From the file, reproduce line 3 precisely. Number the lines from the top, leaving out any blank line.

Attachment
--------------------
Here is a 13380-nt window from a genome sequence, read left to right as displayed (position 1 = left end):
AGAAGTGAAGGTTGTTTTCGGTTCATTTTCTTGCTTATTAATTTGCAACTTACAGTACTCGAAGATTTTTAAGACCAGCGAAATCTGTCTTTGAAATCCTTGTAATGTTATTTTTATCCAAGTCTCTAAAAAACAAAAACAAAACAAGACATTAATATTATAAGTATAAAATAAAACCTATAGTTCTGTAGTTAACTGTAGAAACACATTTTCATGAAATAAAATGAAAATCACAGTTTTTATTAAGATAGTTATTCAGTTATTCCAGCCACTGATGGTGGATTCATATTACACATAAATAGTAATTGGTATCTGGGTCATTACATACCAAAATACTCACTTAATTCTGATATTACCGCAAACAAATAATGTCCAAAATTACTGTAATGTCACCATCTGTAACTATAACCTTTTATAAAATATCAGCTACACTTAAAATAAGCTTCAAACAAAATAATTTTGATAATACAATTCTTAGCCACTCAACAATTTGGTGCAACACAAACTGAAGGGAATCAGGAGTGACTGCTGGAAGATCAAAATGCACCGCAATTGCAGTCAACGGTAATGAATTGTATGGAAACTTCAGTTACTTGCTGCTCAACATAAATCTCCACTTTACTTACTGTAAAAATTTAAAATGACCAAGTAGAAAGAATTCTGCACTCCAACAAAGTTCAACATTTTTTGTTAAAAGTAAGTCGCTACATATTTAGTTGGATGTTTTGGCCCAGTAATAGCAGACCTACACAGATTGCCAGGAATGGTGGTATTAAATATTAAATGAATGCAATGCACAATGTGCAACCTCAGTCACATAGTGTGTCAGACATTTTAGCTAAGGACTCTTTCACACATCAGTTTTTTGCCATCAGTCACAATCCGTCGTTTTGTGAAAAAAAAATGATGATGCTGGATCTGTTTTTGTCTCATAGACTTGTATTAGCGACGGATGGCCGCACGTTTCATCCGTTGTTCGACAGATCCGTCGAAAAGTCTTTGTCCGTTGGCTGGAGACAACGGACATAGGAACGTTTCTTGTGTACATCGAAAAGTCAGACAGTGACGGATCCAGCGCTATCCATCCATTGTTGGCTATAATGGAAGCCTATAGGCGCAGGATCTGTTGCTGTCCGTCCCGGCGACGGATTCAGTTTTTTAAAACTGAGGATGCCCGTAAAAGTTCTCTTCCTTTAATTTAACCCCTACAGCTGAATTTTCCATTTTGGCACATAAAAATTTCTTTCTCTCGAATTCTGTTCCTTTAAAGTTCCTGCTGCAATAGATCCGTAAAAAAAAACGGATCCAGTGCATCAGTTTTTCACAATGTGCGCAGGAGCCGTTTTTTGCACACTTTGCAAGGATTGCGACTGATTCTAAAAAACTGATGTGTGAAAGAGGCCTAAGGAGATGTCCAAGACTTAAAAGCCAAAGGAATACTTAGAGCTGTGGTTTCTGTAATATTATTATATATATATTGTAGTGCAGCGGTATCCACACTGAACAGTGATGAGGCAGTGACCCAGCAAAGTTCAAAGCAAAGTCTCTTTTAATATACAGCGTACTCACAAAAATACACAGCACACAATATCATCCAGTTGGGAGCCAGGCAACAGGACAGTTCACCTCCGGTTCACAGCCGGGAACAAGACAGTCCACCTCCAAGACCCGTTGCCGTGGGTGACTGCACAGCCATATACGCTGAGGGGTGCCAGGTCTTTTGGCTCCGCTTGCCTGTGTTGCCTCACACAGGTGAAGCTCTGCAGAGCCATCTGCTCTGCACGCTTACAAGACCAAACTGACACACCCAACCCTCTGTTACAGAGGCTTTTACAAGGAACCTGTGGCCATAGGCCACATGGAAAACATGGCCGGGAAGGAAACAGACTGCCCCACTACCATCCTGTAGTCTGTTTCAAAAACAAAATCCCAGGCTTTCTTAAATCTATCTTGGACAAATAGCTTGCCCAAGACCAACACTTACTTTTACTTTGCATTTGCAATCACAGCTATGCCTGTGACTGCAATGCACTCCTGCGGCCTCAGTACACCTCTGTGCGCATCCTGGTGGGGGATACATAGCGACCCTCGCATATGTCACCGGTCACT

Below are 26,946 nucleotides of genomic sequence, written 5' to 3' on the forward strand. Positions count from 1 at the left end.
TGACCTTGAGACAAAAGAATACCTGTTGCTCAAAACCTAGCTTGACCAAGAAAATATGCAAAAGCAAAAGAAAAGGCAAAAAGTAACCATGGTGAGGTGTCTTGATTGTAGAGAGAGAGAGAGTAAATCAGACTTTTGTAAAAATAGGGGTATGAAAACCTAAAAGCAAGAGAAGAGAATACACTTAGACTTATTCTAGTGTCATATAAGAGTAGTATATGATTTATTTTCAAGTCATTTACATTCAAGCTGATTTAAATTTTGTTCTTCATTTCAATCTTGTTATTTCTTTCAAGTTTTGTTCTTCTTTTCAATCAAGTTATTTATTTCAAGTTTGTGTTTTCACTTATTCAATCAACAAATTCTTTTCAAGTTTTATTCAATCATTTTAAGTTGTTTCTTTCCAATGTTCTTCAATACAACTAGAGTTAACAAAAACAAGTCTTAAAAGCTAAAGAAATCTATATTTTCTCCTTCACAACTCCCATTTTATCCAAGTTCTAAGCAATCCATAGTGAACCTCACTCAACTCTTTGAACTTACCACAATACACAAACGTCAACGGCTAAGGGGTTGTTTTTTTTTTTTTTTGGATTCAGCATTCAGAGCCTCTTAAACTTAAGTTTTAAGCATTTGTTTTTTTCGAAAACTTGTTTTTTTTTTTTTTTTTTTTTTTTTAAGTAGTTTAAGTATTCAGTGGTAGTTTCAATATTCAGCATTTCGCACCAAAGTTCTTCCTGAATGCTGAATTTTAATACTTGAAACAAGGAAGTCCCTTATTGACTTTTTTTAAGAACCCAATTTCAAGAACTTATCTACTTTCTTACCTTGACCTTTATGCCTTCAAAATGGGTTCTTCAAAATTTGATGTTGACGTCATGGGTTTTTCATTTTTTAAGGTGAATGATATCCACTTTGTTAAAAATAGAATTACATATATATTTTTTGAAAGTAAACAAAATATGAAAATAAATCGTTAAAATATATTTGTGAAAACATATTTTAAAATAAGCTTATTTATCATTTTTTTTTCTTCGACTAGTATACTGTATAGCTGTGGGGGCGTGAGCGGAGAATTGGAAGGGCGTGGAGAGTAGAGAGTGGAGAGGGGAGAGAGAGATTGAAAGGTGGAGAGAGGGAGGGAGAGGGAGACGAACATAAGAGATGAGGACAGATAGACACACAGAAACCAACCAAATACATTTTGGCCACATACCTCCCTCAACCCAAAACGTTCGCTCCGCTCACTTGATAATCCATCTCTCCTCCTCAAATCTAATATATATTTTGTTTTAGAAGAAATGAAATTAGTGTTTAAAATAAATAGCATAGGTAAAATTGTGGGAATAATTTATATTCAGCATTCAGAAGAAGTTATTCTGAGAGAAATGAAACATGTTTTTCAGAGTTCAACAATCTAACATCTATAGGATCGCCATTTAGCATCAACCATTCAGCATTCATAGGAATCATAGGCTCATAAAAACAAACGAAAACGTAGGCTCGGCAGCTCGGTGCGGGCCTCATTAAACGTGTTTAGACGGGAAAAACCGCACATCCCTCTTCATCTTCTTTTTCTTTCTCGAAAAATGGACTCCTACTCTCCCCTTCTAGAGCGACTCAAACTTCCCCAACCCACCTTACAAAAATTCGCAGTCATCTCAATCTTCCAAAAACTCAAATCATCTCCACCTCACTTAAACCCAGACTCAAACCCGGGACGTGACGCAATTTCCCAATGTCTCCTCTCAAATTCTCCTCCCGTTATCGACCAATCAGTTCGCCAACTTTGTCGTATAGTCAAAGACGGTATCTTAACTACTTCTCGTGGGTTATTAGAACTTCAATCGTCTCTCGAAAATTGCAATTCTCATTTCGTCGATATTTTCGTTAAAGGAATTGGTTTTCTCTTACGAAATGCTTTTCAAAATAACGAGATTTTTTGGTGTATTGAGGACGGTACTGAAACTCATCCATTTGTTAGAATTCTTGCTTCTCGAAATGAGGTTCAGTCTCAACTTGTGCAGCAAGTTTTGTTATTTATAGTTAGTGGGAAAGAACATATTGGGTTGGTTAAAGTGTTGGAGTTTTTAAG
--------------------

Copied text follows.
Below are 26,946 nucleotides of genomic sequence, written 5' to 3' on the forward strand. Positions count from 1 at the left end.